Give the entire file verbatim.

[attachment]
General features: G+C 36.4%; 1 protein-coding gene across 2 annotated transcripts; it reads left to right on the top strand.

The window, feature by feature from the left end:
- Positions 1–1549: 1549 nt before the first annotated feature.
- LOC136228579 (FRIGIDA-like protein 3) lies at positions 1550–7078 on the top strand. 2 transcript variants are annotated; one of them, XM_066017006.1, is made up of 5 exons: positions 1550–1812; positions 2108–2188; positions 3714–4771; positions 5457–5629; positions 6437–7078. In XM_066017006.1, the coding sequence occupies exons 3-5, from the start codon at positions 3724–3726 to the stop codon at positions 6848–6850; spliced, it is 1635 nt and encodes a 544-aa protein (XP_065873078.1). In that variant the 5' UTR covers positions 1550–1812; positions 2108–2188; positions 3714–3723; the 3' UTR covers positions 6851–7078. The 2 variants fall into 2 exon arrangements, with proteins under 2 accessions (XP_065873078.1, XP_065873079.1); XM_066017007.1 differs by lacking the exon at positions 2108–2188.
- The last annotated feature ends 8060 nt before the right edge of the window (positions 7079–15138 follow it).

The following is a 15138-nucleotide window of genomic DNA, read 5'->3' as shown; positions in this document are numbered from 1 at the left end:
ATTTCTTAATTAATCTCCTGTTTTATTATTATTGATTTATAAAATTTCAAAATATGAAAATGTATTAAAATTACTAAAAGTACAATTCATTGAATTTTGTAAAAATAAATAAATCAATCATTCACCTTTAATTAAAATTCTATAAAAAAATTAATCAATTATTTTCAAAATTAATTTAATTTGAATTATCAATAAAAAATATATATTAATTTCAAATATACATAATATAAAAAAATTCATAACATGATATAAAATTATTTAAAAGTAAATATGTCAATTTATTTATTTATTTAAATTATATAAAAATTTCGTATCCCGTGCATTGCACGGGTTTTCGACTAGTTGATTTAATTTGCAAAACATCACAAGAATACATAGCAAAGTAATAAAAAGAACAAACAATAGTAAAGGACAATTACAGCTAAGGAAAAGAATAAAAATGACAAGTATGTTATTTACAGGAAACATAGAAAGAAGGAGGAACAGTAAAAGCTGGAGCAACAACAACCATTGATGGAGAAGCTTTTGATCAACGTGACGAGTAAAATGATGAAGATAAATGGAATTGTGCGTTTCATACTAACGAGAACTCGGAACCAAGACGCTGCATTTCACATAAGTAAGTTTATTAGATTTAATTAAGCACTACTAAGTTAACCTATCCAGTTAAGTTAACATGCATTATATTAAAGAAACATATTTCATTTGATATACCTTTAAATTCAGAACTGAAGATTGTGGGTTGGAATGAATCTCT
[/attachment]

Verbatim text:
General features: G+C 36.4%; 1 protein-coding gene across 2 annotated transcripts; it reads left to right on the top strand.

The window, feature by feature from the left end:
- Positions 1–1549: 1549 nt before the first annotated feature.
- LOC136228579 (FRIGIDA-like protein 3) lies at positions 1550–7078 on the top strand. 2 transcript variants are annotated; one of them, XM_066017006.1, is made up of 5 exons: positions 1550–1812; positions 2108–2188; positions 3714–4771; positions 5457–5629; positions 6437–7078. In XM_066017006.1, the coding sequence occupies exons 3-5, from the start codon at positions 3724–3726 to the stop codon at positions 6848–6850; spliced, it is 1635 nt and encodes a 544-aa protein (XP_065873078.1). In that variant the 5' UTR covers positions 1550–1812; positions 2108–2188; positions 3714–3723; the 3' UTR covers positions 6851–7078. The 2 variants fall into 2 exon arrangements, with proteins under 2 accessions (XP_065873078.1, XP_065873079.1); XM_066017007.1 differs by lacking the exon at positions 2108–2188.
- The last annotated feature ends 8060 nt before the right edge of the window (positions 7079–15138 follow it).

The following is a 15138-nucleotide window of genomic DNA, read 5'->3' as shown; positions in this document are numbered from 1 at the left end:
ATTTCTTAATTAATCTCCTGTTTTATTATTATTGATTTATAAAATTTCAAAATATGAAAATGTATTAAAATTACTAAAAGTACAATTCATTGAATTTTGTAAAAATAAATAAATCAATCATTCACCTTTAATTAAAATTCTATAAAAAAATTAATCAATTATTTTCAAAATTAATTTAATTTGAATTATCAATAAAAAATATATATTAATTTCAAATATACATAATATAAAAAAATTCATAACATGATATAAAATTATTTAAAAGTAAATATGTCAATTTATTTATTTATTTAAATTATATAAAAATTTCGTATCCCGTGCATTGCACGGGTTTTCGACTAGTTGATTTAATTTGCAAAACATCACAAGAATACATAGCAAAGTAATAAAAAGAACAAACAATAGTAAAGGACAATTACAGCTAAGGAAAAGAATAAAAATGACAAGTATGTTATTTACAGGAAACATAGAAAGAAGGAGGAACAGTAAAAGCTGGAGCAACAACAACCATTGATGGAGAAGCTTTTGATCAACGTGACGAGTAAAATGATGAAGATAAATGGAATTGTGCGTTTCATACTAACGAGAACTCGGAACCAAGACGCTGCATTTCACATAAGTAAGTTTATTAGATTTAATTAAGCACTACTAAGTTAACCTATCCAGTTAAGTTAACATGCATTATATTAAAGAAACATATTTCATTTGATATACCTTTAAATTCAGAACTGAAGATTGTGGGTTGGAATGAATCTCT